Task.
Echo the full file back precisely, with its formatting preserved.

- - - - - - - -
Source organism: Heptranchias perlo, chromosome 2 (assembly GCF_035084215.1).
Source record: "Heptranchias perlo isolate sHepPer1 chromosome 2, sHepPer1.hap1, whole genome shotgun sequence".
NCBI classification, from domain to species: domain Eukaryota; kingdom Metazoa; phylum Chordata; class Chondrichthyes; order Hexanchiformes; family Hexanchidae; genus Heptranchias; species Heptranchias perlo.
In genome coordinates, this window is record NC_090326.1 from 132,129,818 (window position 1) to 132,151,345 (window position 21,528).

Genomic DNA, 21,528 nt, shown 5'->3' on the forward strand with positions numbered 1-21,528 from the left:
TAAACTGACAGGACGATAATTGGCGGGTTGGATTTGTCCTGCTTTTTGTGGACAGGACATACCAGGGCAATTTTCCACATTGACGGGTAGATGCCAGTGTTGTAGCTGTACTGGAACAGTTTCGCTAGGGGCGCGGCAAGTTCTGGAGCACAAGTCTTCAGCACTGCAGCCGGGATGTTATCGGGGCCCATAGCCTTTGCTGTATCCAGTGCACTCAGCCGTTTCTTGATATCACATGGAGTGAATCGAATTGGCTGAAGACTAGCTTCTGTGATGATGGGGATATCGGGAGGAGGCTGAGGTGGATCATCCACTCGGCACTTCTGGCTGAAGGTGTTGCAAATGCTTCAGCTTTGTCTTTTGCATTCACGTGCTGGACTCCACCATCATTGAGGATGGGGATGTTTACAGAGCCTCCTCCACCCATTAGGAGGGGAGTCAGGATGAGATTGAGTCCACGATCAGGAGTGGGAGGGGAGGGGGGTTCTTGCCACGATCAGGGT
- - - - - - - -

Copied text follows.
Source organism: Heptranchias perlo, chromosome 2 (assembly GCF_035084215.1).
Source record: "Heptranchias perlo isolate sHepPer1 chromosome 2, sHepPer1.hap1, whole genome shotgun sequence".
NCBI classification, from domain to species: domain Eukaryota; kingdom Metazoa; phylum Chordata; class Chondrichthyes; order Hexanchiformes; family Hexanchidae; genus Heptranchias; species Heptranchias perlo.
In genome coordinates, this window is record NC_090326.1 from 132,129,818 (window position 1) to 132,151,345 (window position 21,528).

Genomic DNA, 21,528 nt, shown 5'->3' on the forward strand with positions numbered 1-21,528 from the left:
TAAACTGACAGGACGATAATTGGCGGGTTGGATTTGTCCTGCTTTTTGTGGACAGGACATACCAGGGCAATTTTCCACATTGACGGGTAGATGCCAGTGTTGTAGCTGTACTGGAACAGTTTCGCTAGGGGCGCGGCAAGTTCTGGAGCACAAGTCTTCAGCACTGCAGCCGGGATGTTATCGGGGCCCATAGCCTTTGCTGTATCCAGTGCACTCAGCCGTTTCTTGATATCACATGGAGTGAATCGAATTGGCTGAAGACTAGCTTCTGTGATGATGGGGATATCGGGAGGAGGCTGAGGTGGATCATCCACTCGGCACTTCTGGCTGAAGGTGTTGCAAATGCTTCAGCTTTGTCTTTTGCATTCACGTGCTGGACTCCACCATCATTGAGGATGGGGATGTTTACAGAGCCTCCTCCACCCATTAGGAGGGGAGTCAGGATGAGATTGAGTCCACGATCAGGAGTGGGAGGGGAGGGGGGTTCTTGCCACGATCAGGGT